LePage’s Energy Chief Stepping Down
Gov. Paul LePage's energy director is stepping down. The LePage administration announced today that Patrick Woodcock will leave the position effective Dec. 9.
A statement released by the administration described Woodcock's departure from the governor's energy office as a transition, but officials later confirmed that Woodcock is not moving to a new position in the administration, he's leaving it altogether.
"Patrick Woodcock has done an outstanding job, not just for the state of Maine, but also for the New England region," LePage said in a statement. "He has been at the forefront of discussion on how to lower energy for the Maine people and the people of New England. ... Although his departure is a sad day for our administration, we are proud of the job he has done for Maine, and we wish him well in his future endeavors."
Woodcock began overseeing the Governor's Energy Office in early 2013. He joined the LePage administration after nearly seven years working for former U.S. Sen. Olympia Snowe. He was Snowe's senior energy advisor on energy and environmental issues from 2005 until he joined LePage's team.
Since joining the LePage administration, Woodcock has sought to implement the governor's goal of expanding natural gas capacity in the state and cutting prices for ratepayers. That role has often put him at odds with the state's environmental groups, as well as renewable energy advocates.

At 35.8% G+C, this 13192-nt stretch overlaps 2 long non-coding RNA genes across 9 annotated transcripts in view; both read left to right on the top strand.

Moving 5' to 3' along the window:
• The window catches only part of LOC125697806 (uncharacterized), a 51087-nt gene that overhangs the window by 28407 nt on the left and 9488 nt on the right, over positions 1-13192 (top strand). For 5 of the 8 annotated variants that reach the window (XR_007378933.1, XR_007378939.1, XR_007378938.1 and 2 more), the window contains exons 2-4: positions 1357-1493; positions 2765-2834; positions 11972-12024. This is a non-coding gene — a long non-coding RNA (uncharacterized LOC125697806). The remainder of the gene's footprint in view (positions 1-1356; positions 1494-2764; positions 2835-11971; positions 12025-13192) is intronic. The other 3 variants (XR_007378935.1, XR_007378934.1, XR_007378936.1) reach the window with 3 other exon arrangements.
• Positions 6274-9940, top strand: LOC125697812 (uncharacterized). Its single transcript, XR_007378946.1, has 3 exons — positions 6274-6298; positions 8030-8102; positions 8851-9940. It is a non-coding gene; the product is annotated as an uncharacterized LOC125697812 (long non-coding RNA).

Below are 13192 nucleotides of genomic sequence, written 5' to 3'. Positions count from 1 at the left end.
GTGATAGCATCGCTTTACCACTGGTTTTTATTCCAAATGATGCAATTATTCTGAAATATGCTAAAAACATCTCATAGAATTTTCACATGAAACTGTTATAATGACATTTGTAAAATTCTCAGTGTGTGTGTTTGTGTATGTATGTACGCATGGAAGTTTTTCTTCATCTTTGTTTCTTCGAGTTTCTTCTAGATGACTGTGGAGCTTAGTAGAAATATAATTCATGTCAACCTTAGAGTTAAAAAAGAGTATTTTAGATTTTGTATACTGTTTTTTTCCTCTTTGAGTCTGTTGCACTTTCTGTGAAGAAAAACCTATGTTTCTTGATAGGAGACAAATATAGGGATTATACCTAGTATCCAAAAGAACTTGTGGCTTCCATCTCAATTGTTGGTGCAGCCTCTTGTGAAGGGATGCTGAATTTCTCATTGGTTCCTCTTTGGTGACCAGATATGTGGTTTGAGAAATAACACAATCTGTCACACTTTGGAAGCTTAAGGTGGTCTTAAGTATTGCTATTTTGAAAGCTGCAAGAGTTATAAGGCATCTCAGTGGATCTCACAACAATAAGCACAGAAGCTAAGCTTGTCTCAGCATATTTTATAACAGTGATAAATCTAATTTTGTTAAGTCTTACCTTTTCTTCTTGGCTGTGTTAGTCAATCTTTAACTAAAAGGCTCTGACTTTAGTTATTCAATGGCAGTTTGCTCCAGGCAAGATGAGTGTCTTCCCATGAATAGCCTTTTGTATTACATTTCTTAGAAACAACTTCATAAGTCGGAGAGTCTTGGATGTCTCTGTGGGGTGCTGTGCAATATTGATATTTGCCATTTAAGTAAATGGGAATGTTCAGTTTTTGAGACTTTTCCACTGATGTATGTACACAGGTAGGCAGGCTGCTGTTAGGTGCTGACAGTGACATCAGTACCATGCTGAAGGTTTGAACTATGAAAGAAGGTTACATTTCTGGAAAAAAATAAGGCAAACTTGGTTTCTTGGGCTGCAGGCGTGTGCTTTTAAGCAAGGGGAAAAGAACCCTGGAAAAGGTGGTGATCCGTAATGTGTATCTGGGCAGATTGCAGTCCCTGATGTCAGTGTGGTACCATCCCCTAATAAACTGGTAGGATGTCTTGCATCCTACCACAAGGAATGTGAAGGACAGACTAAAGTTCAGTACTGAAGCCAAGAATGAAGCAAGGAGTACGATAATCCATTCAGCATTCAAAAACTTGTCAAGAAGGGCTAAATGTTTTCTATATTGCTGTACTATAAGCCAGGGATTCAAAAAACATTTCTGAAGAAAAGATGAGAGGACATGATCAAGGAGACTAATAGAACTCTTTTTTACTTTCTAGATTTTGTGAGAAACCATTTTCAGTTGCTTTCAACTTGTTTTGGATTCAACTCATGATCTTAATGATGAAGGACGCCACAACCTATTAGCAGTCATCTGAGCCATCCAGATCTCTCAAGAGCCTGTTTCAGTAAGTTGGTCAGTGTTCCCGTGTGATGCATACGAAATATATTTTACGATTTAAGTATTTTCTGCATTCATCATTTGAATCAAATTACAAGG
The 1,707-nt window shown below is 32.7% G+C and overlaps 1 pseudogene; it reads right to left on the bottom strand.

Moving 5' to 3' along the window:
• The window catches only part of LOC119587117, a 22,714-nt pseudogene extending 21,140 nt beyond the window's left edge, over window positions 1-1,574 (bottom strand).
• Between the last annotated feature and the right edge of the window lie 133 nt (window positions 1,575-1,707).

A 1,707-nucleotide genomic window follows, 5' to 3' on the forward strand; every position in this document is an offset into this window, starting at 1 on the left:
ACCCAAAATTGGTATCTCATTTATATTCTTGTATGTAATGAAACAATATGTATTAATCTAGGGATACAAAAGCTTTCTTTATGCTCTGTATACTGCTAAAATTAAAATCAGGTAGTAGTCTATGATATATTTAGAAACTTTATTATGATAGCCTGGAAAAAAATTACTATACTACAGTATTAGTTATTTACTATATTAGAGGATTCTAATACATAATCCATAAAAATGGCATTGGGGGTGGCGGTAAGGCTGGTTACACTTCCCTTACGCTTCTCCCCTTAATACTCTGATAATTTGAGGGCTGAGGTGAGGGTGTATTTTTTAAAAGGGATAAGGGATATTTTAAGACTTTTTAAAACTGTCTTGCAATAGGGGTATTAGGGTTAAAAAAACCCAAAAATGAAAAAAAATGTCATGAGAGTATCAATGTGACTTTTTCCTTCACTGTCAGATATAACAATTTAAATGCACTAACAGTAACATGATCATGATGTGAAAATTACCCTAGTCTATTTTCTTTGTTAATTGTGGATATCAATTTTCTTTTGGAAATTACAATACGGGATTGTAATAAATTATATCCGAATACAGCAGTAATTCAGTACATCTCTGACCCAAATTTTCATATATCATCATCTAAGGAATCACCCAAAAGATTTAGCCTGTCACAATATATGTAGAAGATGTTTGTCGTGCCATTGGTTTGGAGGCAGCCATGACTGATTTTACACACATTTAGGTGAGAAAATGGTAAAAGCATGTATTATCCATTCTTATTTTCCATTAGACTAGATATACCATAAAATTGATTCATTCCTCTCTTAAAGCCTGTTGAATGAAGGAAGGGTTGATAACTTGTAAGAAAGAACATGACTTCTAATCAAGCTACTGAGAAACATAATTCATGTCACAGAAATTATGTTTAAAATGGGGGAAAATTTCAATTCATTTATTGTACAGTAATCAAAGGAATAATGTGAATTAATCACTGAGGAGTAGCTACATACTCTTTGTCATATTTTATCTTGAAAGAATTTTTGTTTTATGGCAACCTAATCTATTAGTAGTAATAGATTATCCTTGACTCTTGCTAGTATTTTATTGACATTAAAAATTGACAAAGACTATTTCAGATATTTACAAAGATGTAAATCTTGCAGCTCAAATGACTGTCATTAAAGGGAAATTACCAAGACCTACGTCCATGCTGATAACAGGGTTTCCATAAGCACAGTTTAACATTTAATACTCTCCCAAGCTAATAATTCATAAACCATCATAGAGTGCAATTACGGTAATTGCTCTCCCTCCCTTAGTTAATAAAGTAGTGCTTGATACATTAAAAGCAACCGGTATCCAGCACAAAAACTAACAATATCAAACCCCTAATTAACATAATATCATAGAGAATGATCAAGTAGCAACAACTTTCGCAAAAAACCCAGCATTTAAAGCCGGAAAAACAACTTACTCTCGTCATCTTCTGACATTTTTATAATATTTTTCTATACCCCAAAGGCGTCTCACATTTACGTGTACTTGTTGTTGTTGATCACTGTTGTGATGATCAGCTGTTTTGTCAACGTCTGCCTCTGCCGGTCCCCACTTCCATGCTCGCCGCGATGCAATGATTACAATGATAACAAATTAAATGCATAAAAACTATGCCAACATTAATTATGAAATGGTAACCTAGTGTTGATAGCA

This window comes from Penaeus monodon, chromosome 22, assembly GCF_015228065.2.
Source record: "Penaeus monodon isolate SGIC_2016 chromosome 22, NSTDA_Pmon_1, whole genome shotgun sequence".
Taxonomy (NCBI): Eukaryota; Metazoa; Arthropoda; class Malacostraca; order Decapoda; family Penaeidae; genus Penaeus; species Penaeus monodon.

Woodcock also played a role in helping the administration negotiate the 2013 omnibus energy bill that sought to increase natural gas pipeline capacity while also bolstering efficiency programs. Woodcock said the administration's work with efficiency including the increased use of heat pumps was among its biggest achievements during his four-year tenure.
Despite those gains, Woodcock expressed some frustration with the political divide in Augusta and his inability to bring about more change.
"I've worked in this position for four years. I think we've made a lot of progress as a state. You also kind of recognize when it's time for somebody else who might be more effective at moving things forward," he said.
He also lamented the sway interest groups have over state lawmakers, adding that the high stakes of energy policy can often produce gridlock. "It has been a very divisive political situation and there has been collateral damage from moving constructive policy forward with the situation in Augusta."
One of the LePage administration's key energy goals is to increase natural gas capacity. Woodcock said the state is poised to do that and work with its New England neighbors. However, that effort has also stalled amid successful legal challenges to infrastructure upgrades financed by ratepayers.
Woodcock said he does not have any immediate plans for his next job. However, he said he hopes to stay in the energy sector.